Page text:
Hello everyone. I’ve been having a whale of a time recently and have had a good laugh at Ringsbury’s expense (but only from the other side of a fence).
It was very hot three weeks ago and the two hairy boys, Avebury and Ringsbury were sheared. Obviously I was always the most handsome llama, but with those two scraggy beasts in the paddock with me, I have to turn away and have a quiet chortle to myself. I consider myself a very fortunate llama – I have a short coat, but those other two have what people think is nice thick wool. Well, it’s good for spinning and weaving, yes, but it doesn’t make you very comfortable in the hot weather does it?
So the boys were sheared and looked a pretty sorry sight at the end of it. The reason for this is that our people decided to ‘help’ the shearer. Shouldn’t have bothered if you ask me. Having said this, within three weeks their coats have started to grow back pretty well, and Ringsbury (who likes to think he’s herd leader), doesn’t look such a softie. Their fleeces ARE rather nice actually and a nice uniform colour, Ringsbury being a good solid grey, whilst Avebury is dark brown all over.
These fleeces have been sent to a mill for washing and carding, and when they have come back our female person will spin the wool. She’s hoping to make some rugs, which will be rather nice. Avebury said you couldn’t make an orange tea-cosy out of my fleece which was just sour grapes.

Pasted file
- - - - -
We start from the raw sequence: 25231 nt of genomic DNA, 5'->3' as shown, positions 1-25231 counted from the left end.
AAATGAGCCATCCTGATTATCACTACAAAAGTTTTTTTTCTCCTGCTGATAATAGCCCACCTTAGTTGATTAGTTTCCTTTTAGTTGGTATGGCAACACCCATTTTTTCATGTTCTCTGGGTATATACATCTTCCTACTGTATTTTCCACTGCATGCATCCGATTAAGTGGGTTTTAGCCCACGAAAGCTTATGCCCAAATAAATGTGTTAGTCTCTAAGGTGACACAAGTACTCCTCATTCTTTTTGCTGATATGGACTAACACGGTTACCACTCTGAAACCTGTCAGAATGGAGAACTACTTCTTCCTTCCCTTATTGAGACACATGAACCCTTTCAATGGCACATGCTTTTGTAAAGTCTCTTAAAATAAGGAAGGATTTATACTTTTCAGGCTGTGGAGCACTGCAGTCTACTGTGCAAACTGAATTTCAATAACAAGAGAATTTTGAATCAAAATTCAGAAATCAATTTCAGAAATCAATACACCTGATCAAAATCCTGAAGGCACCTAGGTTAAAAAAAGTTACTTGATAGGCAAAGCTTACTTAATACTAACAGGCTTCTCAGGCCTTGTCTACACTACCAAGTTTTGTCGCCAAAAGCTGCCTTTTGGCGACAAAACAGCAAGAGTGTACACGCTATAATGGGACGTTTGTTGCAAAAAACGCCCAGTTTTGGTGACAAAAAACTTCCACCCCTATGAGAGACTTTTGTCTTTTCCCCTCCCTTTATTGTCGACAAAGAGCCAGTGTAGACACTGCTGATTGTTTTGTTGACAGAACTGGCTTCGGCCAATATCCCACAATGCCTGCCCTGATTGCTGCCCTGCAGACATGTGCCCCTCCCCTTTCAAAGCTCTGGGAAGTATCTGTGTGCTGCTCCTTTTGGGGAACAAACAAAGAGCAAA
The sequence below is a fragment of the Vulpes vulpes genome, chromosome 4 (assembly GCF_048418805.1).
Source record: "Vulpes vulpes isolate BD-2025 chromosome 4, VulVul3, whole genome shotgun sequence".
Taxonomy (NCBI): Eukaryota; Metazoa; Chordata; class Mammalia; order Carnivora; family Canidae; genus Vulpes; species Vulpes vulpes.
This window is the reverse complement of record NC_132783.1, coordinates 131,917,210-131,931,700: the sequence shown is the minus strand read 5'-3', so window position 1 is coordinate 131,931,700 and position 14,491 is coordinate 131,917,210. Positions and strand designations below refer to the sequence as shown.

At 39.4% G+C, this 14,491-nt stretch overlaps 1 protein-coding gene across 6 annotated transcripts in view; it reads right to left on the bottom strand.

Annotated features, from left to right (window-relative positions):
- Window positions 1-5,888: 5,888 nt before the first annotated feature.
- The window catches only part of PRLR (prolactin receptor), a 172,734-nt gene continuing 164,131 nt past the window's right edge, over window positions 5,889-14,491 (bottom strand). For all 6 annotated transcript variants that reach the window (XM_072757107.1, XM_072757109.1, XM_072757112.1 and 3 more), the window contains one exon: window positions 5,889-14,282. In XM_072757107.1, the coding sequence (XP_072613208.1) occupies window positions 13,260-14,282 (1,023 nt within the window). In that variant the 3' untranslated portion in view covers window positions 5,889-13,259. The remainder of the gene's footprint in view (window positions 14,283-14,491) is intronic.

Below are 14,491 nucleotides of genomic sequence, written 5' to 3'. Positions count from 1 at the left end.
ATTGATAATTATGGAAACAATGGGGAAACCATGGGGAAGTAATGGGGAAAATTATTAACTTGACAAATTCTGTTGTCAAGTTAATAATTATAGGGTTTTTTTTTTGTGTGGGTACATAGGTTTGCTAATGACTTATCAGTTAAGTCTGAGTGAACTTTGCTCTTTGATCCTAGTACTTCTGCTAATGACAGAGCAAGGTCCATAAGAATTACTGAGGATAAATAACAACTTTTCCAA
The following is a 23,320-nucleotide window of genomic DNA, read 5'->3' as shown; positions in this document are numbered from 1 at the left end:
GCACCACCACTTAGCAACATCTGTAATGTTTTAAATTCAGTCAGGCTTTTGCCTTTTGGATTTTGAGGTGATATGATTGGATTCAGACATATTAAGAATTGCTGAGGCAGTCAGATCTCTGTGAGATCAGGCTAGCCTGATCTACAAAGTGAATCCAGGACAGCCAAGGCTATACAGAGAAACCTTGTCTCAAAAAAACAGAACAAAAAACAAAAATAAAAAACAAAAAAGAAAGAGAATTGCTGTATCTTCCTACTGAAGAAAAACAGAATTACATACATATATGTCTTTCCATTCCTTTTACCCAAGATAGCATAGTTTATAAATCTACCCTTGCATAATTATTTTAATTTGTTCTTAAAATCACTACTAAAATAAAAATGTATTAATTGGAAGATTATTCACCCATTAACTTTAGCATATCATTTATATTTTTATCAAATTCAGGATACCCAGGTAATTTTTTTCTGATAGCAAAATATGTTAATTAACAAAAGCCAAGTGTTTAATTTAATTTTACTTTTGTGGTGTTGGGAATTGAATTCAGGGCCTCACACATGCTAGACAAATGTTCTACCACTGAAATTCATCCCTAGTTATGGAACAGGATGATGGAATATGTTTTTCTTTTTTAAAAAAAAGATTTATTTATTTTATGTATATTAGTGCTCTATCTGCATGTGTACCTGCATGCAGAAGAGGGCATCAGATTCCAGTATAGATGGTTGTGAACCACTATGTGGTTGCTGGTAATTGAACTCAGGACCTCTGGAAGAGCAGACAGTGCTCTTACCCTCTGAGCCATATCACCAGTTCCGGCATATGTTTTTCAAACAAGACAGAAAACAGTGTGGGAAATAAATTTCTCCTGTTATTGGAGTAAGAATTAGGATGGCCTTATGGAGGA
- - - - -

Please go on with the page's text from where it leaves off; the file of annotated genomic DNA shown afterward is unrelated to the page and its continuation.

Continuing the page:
SOMEONE LEFT THE GATE OPEN, the other evening. Our people are pretty careful about this sort of thing, and it was a visitor who boobed / did a good thing – depending on whether you’ve got two legs or four. We hope he comes back soon. Eight of us decided to make a break for it early one morning and at 6.30 last Wednesday morning we were spotted grazing contentedly in a neighbour’s garden. What a merry dance we led a crack team of animal catchers. An hour and a half it took them to round us up. Ha Ha Ha. When we got back, there was ol’ stick-in-the-mud Ringsbury standing at the gate plaintively asking where we had been and why we had chosen to go off without him and Long Meg, and pointing out that our people don’t like us running off, and that we mustn’t do it again blah, blah, blah. What’s the use of being a llama if you can’t break the rules sometimes?
It was my birthday on Thursday 22nd June. I was three. Ringsbury (who as I said, likes to think he’s herd leader) is a whole day younger than me, but I’m the oldest of the ten of us. Three is still pretty young for a llama, and it is generally reckoned that we’re not fully mature either mentally or physically till we are four. I feel pretty mature now though.
Watch this space for some more llama chat soon.
P.S. I’ve just seen the picture my people have put alongside. It’s not fair, I’m in the middle of eating, with the typical llama figure of eight chewing action, and that picture just doesn’t show of my elegance. I’m far more handsome that that.